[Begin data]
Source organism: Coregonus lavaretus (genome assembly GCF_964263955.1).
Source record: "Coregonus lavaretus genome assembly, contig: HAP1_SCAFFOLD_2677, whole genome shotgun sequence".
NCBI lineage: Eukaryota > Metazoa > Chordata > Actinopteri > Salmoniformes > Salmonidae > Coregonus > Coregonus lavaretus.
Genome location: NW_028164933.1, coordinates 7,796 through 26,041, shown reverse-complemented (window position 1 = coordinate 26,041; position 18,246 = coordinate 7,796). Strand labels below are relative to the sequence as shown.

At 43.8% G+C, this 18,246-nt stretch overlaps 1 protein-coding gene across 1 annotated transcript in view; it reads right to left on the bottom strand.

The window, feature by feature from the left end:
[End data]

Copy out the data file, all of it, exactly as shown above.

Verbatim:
Source organism: Coregonus lavaretus (genome assembly GCF_964263955.1).
Source record: "Coregonus lavaretus genome assembly, contig: HAP1_SCAFFOLD_2677, whole genome shotgun sequence".
NCBI lineage: Eukaryota > Metazoa > Chordata > Actinopteri > Salmoniformes > Salmonidae > Coregonus > Coregonus lavaretus.
Genome location: NW_028164933.1, coordinates 7,796 through 26,041, shown reverse-complemented (window position 1 = coordinate 26,041; position 18,246 = coordinate 7,796). Strand labels below are relative to the sequence as shown.

At 43.8% G+C, this 18,246-nt stretch overlaps 1 protein-coding gene across 1 annotated transcript in view; it reads right to left on the bottom strand.

The window, feature by feature from the left end: